Unlike stallions, who produce their sperm ‘on the run’, mares are born with all their eggs on board. In many cases, the quality of the sperm of old stallions can diminish, however a mare’s ova are not affected by the age of the mare.
— Jane Henning / ANZ Bloodstock News

Jane Henning writes for ANZ Bloodstock News that Denman’s fifth straight win in the Group One Golden Rose on the weekend has brought his breeding further into the spotlight.

While the fact that he is by the up and coming sire Lonhro hasn’t escaped anyone, that he is out of the Vain mare, Peach, is our point of interest here. Peach, now an 18 year old, missed for the first time in her breeding career when served on the foaling heat last season on 12th December.

Denman was the eleventh of thirteen consecutive foals produced by this gal. The last is a yearling full brother to Denman.

Many buyers are prejudiced against buying old broodmares, believing that their progeny are somehow genetically lower in quality than their earlier siblings.

Unlike stallions, who produce their sperm ‘on the run’, mares are born with all their eggs on board. In many cases, the quality of the sperm of old stallions can diminish, however a mare’s ova are not affected by the age of the mare.

What can be misleading is that in the case of a mare whose uterus is compromised by age (blood supply to the placenta, cysts etc), the foal may not be properly nourished in the womb. This will be evident by the condition of the foal at birth. Therefore, if an older mare gives birth to a healthy looking foal, it is pretty safe to say that it will have just the same genetic chances as its older siblings.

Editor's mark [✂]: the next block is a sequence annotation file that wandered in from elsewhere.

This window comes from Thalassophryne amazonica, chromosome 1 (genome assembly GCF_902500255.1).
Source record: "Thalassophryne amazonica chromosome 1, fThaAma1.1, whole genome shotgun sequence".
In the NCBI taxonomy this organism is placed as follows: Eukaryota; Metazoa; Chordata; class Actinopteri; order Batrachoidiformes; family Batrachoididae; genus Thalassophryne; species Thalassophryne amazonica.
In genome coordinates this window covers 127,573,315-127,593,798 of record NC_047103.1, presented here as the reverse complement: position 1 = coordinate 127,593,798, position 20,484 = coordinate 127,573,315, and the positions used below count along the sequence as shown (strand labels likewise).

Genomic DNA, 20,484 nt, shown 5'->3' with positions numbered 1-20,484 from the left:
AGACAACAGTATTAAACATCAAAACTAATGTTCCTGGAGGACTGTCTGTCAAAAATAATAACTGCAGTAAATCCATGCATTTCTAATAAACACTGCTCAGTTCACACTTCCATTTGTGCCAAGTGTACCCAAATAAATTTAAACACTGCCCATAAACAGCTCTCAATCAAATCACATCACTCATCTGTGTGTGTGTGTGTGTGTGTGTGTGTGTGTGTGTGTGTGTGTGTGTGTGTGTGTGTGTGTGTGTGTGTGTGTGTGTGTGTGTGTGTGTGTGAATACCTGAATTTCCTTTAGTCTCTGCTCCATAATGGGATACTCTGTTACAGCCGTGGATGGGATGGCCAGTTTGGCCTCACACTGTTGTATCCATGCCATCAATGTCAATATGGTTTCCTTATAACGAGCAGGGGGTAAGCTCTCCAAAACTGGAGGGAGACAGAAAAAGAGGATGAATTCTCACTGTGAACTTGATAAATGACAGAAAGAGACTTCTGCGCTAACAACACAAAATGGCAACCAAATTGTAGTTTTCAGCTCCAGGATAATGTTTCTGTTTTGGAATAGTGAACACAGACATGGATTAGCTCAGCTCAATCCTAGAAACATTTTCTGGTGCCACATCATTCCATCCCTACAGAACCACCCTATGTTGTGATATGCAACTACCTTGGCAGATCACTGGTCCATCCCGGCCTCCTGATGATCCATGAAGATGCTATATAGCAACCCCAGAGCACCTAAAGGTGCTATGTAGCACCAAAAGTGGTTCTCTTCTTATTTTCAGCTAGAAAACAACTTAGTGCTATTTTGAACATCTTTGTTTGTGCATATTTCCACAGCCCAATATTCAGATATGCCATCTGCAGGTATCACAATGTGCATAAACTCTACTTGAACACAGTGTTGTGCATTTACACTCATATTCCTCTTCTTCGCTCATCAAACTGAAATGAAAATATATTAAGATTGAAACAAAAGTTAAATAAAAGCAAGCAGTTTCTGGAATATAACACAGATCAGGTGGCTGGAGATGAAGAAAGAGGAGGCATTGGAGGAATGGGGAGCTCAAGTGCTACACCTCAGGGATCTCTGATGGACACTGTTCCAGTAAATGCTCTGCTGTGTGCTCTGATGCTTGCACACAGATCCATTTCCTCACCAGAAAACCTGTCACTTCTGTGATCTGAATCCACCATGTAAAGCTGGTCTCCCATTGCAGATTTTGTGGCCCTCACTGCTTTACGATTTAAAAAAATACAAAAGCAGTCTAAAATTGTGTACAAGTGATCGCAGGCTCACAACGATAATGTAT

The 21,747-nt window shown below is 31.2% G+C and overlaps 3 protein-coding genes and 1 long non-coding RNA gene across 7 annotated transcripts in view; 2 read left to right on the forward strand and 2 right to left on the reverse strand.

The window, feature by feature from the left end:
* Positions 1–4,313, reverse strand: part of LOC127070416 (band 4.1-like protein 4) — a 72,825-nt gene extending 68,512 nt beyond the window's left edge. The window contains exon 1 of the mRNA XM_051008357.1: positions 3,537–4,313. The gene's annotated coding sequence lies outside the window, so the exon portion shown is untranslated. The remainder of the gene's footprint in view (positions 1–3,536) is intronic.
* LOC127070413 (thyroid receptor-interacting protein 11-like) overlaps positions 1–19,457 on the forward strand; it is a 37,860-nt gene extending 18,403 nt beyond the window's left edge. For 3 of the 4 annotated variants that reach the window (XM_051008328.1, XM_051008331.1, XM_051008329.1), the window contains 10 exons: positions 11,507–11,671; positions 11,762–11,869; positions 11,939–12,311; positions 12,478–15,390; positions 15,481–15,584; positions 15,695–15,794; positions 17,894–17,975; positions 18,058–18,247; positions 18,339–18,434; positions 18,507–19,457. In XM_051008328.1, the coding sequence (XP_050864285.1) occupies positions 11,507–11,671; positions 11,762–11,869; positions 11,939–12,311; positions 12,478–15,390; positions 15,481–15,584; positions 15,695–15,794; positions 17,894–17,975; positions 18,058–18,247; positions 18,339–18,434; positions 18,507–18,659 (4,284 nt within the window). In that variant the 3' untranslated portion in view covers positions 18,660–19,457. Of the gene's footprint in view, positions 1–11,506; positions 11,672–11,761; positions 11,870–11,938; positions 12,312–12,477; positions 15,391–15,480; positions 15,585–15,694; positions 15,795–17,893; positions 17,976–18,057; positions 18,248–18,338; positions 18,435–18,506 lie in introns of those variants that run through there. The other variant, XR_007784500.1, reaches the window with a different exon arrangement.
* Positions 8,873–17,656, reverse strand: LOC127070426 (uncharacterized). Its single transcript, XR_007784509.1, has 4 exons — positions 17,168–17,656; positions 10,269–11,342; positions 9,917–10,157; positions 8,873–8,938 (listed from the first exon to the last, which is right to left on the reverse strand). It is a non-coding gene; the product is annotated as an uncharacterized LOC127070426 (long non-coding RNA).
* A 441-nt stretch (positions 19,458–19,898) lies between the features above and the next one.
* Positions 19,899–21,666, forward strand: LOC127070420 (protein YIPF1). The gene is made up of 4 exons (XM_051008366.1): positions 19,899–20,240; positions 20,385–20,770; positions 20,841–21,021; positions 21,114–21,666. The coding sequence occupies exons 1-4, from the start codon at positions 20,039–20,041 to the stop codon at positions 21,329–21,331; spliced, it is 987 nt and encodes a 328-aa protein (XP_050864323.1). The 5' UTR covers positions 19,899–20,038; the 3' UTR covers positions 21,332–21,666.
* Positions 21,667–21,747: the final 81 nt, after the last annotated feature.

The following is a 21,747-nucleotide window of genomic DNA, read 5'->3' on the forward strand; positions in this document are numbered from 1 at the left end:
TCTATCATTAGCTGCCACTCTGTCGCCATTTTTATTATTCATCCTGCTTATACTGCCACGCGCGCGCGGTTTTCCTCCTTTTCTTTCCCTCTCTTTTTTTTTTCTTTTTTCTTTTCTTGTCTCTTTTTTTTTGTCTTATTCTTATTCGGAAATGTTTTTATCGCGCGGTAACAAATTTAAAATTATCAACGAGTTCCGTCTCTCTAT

Another aspect which has turned breeders off older mares is the statistic that the majority of stakes winners come from younger mares. While that is true, what needs to be considered on this point is that this is proportionate with the lower number of old mares still regularly producing!

The reasons for this are that many are culled from the breeding barn if not producing commercial stock. The remaining older mares usually have black type progeny or impeccable bloodlines deeming them worthy of further investment.

Over the years, 16 year old – plus mares (up to 23) have produced the likes of Man O’War, St. Simon, Stockwell, Native Dancer, Nearco, Damascus, Buckpasser, Halo, His Majesty (dam sire of Danehill), Klairon, Irish River, Alibhai, Bernborough and more recently Royal Academy, Bellotto, King’s Best, Geiger Counter, Soviet Lad, Street Cry, Xaar, Piccolo, Commands, Octagonal, Pins, Bianconi, Clangalang and Twining.

The benefit in buying a mare older than 13 years is that they are cheaper based on the above misconceptions. A fertile, healthy old dame can certainly be worth the punt!